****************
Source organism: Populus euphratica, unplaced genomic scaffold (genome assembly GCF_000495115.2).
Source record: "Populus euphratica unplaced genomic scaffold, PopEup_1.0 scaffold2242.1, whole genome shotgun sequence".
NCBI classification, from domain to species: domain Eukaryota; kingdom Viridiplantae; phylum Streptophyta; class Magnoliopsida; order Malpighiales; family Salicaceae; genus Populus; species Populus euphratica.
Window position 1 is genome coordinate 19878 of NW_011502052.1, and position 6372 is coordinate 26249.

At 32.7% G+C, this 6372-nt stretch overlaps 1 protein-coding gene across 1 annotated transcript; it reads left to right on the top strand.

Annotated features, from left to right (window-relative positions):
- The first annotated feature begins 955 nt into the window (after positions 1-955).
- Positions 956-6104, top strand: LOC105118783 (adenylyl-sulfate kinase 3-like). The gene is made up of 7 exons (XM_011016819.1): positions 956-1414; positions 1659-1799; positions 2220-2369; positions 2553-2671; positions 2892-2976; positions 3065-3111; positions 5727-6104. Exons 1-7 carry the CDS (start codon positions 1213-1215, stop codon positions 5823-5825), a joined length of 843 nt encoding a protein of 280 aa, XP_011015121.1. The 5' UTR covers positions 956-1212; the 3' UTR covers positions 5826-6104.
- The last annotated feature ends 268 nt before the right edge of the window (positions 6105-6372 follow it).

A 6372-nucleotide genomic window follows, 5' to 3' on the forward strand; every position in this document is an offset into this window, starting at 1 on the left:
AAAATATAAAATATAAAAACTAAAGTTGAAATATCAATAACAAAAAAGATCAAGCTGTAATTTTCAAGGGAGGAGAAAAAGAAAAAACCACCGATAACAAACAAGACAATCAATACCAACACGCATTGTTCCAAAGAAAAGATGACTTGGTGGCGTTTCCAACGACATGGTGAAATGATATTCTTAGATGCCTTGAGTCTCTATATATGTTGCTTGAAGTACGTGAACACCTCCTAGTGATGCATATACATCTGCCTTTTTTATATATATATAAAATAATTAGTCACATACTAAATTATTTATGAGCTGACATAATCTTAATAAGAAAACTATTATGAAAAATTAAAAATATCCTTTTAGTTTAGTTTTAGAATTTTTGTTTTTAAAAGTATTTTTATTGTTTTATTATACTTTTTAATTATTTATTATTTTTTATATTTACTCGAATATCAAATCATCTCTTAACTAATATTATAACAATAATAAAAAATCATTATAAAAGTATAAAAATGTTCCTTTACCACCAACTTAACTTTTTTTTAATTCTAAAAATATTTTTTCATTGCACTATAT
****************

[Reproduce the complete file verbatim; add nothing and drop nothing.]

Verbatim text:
Source organism: Populus euphratica, unplaced genomic scaffold (genome assembly GCF_000495115.2).
Source record: "Populus euphratica unplaced genomic scaffold, PopEup_1.0 scaffold2242.1, whole genome shotgun sequence".
NCBI classification, from domain to species: domain Eukaryota; kingdom Viridiplantae; phylum Streptophyta; class Magnoliopsida; order Malpighiales; family Salicaceae; genus Populus; species Populus euphratica.
Window position 1 is genome coordinate 19878 of NW_011502052.1, and position 6372 is coordinate 26249.

At 32.7% G+C, this 6372-nt stretch overlaps 1 protein-coding gene across 1 annotated transcript; it reads left to right on the top strand.

Annotated features, from left to right (window-relative positions):
- The first annotated feature begins 955 nt into the window (after positions 1-955).
- Positions 956-6104, top strand: LOC105118783 (adenylyl-sulfate kinase 3-like). The gene is made up of 7 exons (XM_011016819.1): positions 956-1414; positions 1659-1799; positions 2220-2369; positions 2553-2671; positions 2892-2976; positions 3065-3111; positions 5727-6104. Exons 1-7 carry the CDS (start codon positions 1213-1215, stop codon positions 5823-5825), a joined length of 843 nt encoding a protein of 280 aa, XP_011015121.1. The 5' UTR covers positions 956-1212; the 3' UTR covers positions 5826-6104.
- The last annotated feature ends 268 nt before the right edge of the window (positions 6105-6372 follow it).

A 6372-nucleotide genomic window follows, 5' to 3' on the forward strand; every position in this document is an offset into this window, starting at 1 on the left:
AAAATATAAAATATAAAAACTAAAGTTGAAATATCAATAACAAAAAAGATCAAGCTGTAATTTTCAAGGGAGGAGAAAAAGAAAAAACCACCGATAACAAACAAGACAATCAATACCAACACGCATTGTTCCAAAGAAAAGATGACTTGGTGGCGTTTCCAACGACATGGTGAAATGATATTCTTAGATGCCTTGAGTCTCTATATATGTTGCTTGAAGTACGTGAACACCTCCTAGTGATGCATATACATCTGCCTTTTTTATATATATATAAAATAATTAGTCACATACTAAATTATTTATGAGCTGACATAATCTTAATAAGAAAACTATTATGAAAAATTAAAAATATCCTTTTAGTTTAGTTTTAGAATTTTTGTTTTTAAAAGTATTTTTATTGTTTTATTATACTTTTTAATTATTTATTATTTTTTATATTTACTCGAATATCAAATCATCTCTTAACTAATATTATAACAATAATAAAAAATCATTATAAAAGTATAAAAATGTTCCTTTACCACCAACTTAACTTTTTTTTAATTCTAAAAATATTTTTTCATTGCACTATAT